This American Life

Catch It This Weekend: 'Naked Short Selling'

It sounds a tad obscene, and maybe it is. This weekend, contributing editor Alex Blumberg hits the airwaves and podcast pools of the world with a This American Life segment on "naked short selling" — an arcane financial maneuver that would seem to make no sense.

I heard the rough mix of Alex's piece in an edit some weeks back. It's called "Now You S.E.C. Me, Now You Don't." I'm here to tell you that the segment makes loads of sense. The practice, well ...

So give it a listen, if you'd be so kind. It plays live this weekend and goes to iTunes on Monday. We're also planning to have it here next week. Let us know what you think, will ya?

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THE NAKED SHORT SELLING PIECE WAS PROBALY THE MOST IMPORTANT PIECE OF NEWS ON THE AIR IN RECENT HISTORY AND I DO NOT EXAGGERATE...THIS ARTICLE PUT THE LISTENERS WHO LISTENED AND UNDERSTOOD RIGHT AT THE HELM OF THE TITANIC AS IT APPROCHED THE TIP OF THE OMINOUS ICEBURG ONLY TO FEEL THE SHUDDER AND IMPENDING DOOM AS THE HULL PEELED BACK AND THE OCEAN OF TRUTH POURED IN...MY PRAYER IS THAT CHRISTOPHER COX, CHAIRMAN OF THE S.E.C. IS THE LIFE BOAT APPROACHING TO SAVE THOSE WHO HAVE BEEN INJURED BY THE FRAUD..AND THE MASSIVE HULK OF THE REMAINING SHIP OF FOOLS AND HEDGE FUNDS AND MARKET MAKERS SINK TO THE BOTTOM WHERE THEY BELONG.WATCH AND SEE WHO GETS THE LIFE PRESERVERS FIRST..FANNIE? FREDDIE? LEHMAN? MERRIL? THERE ARE OVER 100 BANKS ON THE LIST TO FAIL.. DON'T LET THE PRAYERS OF THE SHAREHOLDERS GO UNHEARD ONLY TO SAVE THE WRETCHED BANKS WHO STEERD US RIGHT INTO THIS DISASTER WITH GREED AS THEIR ONLY COMPASS....

Sent by BILL COLLINS | 11:28 AM | 9-13-2008

Your piece on naked short selling significantly clarified my understanding of what the SEC is actually about these days. The "regulator" is remaining consistent with the radical free-market ideology espoused by bankers and the current political regime. By focusing on an element of the market that has nothing to do with current economic woes, Cox is remaining true to his Wall Street backers while providing a patina of protection that politicians and bankers can use as an example of regulatory strength. While doing nothing to fix the problem, it allows Wall Street to stave off pesky regulations that an enraged public might seek to impose on their fun. If unsophisticated investors are inspired by the supposed regulations, that's just more money for the coffers of those who are in the know. Talk about regulatory capture.

Sent by Colin | 1:37 PM | 9-13-2008

This series will be one to subscribe to listen to each episode several times - what an education!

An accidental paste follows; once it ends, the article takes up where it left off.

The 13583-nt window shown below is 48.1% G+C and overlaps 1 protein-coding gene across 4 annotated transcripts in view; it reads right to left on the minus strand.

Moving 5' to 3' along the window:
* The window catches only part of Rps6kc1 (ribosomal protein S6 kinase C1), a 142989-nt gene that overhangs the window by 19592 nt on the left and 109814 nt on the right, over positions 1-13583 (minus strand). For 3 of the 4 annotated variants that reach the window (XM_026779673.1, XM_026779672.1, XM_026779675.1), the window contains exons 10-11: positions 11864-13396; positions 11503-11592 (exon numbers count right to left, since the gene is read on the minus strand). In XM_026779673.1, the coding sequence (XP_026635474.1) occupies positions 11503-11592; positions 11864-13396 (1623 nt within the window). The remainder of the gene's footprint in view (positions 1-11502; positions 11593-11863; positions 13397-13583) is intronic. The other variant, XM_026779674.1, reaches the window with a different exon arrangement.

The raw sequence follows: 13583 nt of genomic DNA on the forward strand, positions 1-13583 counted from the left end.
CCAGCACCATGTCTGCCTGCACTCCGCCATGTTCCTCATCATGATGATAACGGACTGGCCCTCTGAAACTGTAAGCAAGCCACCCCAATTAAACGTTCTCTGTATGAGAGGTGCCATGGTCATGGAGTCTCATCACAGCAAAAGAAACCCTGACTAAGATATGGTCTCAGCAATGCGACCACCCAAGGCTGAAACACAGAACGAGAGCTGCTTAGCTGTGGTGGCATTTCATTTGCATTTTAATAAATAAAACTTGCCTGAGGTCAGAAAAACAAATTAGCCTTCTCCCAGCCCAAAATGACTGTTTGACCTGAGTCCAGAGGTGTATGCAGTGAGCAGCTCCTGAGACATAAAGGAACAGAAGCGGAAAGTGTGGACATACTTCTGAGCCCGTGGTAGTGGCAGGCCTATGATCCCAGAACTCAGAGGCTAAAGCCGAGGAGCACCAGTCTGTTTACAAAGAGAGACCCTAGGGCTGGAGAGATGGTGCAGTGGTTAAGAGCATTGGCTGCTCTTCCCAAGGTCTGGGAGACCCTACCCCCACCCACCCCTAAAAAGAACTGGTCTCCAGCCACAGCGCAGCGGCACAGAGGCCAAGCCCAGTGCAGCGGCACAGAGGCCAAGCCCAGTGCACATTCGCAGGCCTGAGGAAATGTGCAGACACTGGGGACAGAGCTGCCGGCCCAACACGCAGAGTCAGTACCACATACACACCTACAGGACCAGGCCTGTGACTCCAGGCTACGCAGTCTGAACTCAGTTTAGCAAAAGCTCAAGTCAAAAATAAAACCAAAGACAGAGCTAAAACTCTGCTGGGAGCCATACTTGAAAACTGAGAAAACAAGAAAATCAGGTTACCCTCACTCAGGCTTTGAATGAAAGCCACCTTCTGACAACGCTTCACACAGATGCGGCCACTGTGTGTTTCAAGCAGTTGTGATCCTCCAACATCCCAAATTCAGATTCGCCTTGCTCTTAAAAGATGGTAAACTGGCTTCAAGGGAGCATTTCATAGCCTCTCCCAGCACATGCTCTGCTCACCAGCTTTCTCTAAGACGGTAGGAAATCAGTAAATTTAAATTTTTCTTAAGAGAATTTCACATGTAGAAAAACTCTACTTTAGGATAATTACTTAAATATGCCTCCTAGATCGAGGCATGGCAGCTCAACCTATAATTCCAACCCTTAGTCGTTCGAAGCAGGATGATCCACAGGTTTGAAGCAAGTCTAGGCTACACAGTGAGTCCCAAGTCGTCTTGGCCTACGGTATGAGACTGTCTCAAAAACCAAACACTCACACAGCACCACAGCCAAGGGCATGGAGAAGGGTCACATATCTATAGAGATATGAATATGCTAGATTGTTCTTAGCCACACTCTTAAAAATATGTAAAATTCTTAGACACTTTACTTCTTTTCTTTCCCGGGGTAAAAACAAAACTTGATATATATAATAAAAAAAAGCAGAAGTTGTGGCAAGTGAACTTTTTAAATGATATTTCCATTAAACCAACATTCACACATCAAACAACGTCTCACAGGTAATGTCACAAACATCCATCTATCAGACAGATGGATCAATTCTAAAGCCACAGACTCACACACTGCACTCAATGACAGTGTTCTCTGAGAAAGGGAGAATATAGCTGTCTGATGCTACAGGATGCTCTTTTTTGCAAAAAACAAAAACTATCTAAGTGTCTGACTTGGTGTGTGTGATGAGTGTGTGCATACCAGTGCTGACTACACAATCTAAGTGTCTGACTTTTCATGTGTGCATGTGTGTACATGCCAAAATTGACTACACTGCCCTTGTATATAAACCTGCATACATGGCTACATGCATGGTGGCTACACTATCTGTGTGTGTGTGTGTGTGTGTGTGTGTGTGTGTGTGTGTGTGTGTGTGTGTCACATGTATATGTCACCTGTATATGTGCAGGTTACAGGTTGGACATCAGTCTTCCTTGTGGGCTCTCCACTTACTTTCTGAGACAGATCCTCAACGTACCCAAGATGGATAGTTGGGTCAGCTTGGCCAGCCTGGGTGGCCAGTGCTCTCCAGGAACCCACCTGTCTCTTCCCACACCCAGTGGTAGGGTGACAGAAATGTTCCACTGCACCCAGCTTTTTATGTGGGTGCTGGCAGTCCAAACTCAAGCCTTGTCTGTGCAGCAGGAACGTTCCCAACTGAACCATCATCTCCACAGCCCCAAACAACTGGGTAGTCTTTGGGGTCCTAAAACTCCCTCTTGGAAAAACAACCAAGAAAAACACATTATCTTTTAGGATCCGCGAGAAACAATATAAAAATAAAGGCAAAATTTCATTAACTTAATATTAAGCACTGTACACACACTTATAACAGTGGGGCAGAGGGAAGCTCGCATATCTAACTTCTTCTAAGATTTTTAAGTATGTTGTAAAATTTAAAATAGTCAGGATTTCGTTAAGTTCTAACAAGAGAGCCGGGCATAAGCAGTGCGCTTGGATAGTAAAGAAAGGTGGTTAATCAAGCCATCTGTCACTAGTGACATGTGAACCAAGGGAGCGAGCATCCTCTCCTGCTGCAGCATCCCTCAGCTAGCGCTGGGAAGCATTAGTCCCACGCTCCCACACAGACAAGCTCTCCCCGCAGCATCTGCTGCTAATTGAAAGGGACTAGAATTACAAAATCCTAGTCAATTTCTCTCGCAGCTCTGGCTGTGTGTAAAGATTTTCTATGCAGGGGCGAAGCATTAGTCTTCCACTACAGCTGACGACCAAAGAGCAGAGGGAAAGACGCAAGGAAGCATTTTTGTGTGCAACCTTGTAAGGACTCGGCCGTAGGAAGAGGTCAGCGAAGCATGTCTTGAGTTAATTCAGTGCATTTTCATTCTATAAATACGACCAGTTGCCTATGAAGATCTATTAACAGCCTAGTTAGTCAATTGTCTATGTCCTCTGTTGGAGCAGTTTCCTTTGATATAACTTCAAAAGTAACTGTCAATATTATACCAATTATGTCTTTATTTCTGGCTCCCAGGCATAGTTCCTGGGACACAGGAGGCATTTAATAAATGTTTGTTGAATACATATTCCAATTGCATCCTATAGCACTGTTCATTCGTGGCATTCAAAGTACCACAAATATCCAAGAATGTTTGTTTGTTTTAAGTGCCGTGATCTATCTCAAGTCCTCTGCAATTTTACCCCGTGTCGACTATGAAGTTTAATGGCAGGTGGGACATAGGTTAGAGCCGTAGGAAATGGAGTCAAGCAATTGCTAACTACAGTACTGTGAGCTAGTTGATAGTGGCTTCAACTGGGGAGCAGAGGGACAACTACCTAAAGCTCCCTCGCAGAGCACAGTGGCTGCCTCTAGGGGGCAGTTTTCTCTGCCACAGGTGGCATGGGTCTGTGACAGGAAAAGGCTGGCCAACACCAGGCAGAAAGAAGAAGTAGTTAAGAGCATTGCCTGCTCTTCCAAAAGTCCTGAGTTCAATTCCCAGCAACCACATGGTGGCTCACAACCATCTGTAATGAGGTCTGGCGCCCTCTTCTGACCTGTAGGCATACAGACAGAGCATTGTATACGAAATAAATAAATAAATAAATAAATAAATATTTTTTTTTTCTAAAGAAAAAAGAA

Sent by Inga Holmquist | 3:04 PM | 9-13-2008

It is impossible to overstate the importance of this problem. You will meet fierce resistance to the story. Do not give up. There are thousands of us out here who have been robbed by market miscreants and know about it, and millions of people who havge no clue what has happened.

People are paying good money for stock and the brokers are not delivering real shares. They are delivering markers, and the buyer has no way of knowing if there are real shares behind the markers or not. This can be a larger collapse than the mortgage crisis.

Sent by Fred Dashiell | 4:47 PM | 9-13-2008

Thank you. Finally people are becoming aware. The attacks on Patrick Byrne have only made us stronger. Pressure the SEC. Email, email, email. Congress, the President. Watch deep capture.
http://www.deepcapture.com/

Sent by Steve "Oldepro" Walker | 1:37 AM | 9-14-2008

Laura Conaway, I can't find this program scheduled anywhere. This American Life has a show on Chad this weekend. What am I missing? Thanks

Sent by Steve "Oldepro" Walker | 2:09 AM | 9-14-2008

thank you, harknessds, for taking the time to state your thoughtful opinion. it inspired me to add the following comment to the radio spot on naked short selling referred to by the poster of this thread.

~~~~~~

naked shorting is, without question, one of the foundational problems in the american marketplace today. specifically, its effect on the attitude of investors who believe in playing by the rules is akin to the effect on citizens and voters in an openly corrupt political system - they give up on the concept of democracy itself and stop voting. or worse yet, decide they have to play the same game in order to survive. the cynical, corrupt values then trickle their way down the ladder and embed themselves in the psyche of society for a generation or more. that's what happening today in america for millions of individuals who are coming to understand that stealing in broad daylight is openly condoned by the very government and agencies charged with policing it.